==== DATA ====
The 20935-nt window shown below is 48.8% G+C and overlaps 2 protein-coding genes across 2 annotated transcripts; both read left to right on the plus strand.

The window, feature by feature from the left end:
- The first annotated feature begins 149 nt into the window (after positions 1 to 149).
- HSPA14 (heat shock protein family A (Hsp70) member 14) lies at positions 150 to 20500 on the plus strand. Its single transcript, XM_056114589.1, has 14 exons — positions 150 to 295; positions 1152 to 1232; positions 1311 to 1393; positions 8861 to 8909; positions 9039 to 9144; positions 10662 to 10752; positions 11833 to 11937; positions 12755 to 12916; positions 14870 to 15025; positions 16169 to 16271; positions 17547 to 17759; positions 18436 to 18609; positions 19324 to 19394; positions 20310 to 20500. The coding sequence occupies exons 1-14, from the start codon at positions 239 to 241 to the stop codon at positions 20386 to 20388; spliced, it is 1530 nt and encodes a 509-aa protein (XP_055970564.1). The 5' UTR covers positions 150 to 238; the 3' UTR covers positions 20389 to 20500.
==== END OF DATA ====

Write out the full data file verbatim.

The 20935-nt window shown below is 48.8% G+C and overlaps 2 protein-coding genes across 2 annotated transcripts; both read left to right on the plus strand.

The window, feature by feature from the left end:
- The first annotated feature begins 149 nt into the window (after positions 1 to 149).
- HSPA14 (heat shock protein family A (Hsp70) member 14) lies at positions 150 to 20500 on the plus strand. Its single transcript, XM_056114589.1, has 14 exons — positions 150 to 295; positions 1152 to 1232; positions 1311 to 1393; positions 8861 to 8909; positions 9039 to 9144; positions 10662 to 10752; positions 11833 to 11937; positions 12755 to 12916; positions 14870 to 15025; positions 16169 to 16271; positions 17547 to 17759; positions 18436 to 18609; positions 19324 to 19394; positions 20310 to 20500. The coding sequence occupies exons 1-14, from the start codon at positions 239 to 241 to the stop codon at positions 20386 to 20388; spliced, it is 1530 nt and encodes a 509-aa protein (XP_055970564.1). The 5' UTR covers positions 150 to 238; the 3' UTR covers positions 20389 to 20500.